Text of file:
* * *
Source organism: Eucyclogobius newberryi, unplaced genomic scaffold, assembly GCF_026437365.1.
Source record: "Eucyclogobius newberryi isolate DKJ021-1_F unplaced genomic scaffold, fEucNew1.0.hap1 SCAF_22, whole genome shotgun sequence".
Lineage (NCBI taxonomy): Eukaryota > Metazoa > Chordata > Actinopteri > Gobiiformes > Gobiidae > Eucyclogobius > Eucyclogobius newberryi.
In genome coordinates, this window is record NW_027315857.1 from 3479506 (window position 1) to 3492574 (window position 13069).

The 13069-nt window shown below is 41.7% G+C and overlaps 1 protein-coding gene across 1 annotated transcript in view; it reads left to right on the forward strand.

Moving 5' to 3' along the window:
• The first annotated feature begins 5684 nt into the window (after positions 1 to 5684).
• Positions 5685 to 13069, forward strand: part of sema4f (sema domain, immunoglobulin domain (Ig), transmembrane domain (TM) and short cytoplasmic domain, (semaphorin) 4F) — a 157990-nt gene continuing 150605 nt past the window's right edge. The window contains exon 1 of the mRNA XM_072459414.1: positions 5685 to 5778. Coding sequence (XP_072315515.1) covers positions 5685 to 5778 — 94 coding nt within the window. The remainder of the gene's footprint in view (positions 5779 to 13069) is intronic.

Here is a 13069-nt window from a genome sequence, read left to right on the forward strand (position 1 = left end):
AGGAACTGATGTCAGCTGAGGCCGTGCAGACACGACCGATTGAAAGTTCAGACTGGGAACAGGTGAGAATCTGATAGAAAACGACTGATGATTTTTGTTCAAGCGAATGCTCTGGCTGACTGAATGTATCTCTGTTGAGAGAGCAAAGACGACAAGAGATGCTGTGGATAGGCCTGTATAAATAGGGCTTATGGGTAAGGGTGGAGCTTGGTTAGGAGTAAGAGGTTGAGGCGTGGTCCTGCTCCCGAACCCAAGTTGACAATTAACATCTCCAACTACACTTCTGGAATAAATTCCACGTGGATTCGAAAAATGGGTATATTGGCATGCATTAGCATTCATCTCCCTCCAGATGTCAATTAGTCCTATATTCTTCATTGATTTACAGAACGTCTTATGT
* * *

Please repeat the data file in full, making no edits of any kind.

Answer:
Source organism: Eucyclogobius newberryi, unplaced genomic scaffold, assembly GCF_026437365.1.
Source record: "Eucyclogobius newberryi isolate DKJ021-1_F unplaced genomic scaffold, fEucNew1.0.hap1 SCAF_22, whole genome shotgun sequence".
Lineage (NCBI taxonomy): Eukaryota > Metazoa > Chordata > Actinopteri > Gobiiformes > Gobiidae > Eucyclogobius > Eucyclogobius newberryi.
In genome coordinates, this window is record NW_027315857.1 from 3479506 (window position 1) to 3492574 (window position 13069).

The 13069-nt window shown below is 41.7% G+C and overlaps 1 protein-coding gene across 1 annotated transcript in view; it reads left to right on the forward strand.

Moving 5' to 3' along the window:
• The first annotated feature begins 5684 nt into the window (after positions 1 to 5684).
• Positions 5685 to 13069, forward strand: part of sema4f (sema domain, immunoglobulin domain (Ig), transmembrane domain (TM) and short cytoplasmic domain, (semaphorin) 4F) — a 157990-nt gene continuing 150605 nt past the window's right edge. The window contains exon 1 of the mRNA XM_072459414.1: positions 5685 to 5778. Coding sequence (XP_072315515.1) covers positions 5685 to 5778 — 94 coding nt within the window. The remainder of the gene's footprint in view (positions 5779 to 13069) is intronic.

Here is a 13069-nt window from a genome sequence, read left to right on the forward strand (position 1 = left end):
AGGAACTGATGTCAGCTGAGGCCGTGCAGACACGACCGATTGAAAGTTCAGACTGGGAACAGGTGAGAATCTGATAGAAAACGACTGATGATTTTTGTTCAAGCGAATGCTCTGGCTGACTGAATGTATCTCTGTTGAGAGAGCAAAGACGACAAGAGATGCTGTGGATAGGCCTGTATAAATAGGGCTTATGGGTAAGGGTGGAGCTTGGTTAGGAGTAAGAGGTTGAGGCGTGGTCCTGCTCCCGAACCCAAGTTGACAATTAACATCTCCAACTACACTTCTGGAATAAATTCCACGTGGATTCGAAAAATGGGTATATTGGCATGCATTAGCATTCATCTCCCTCCAGATGTCAATTAGTCCTATATTCTTCATTGATTTACAGAACGTCTTATGT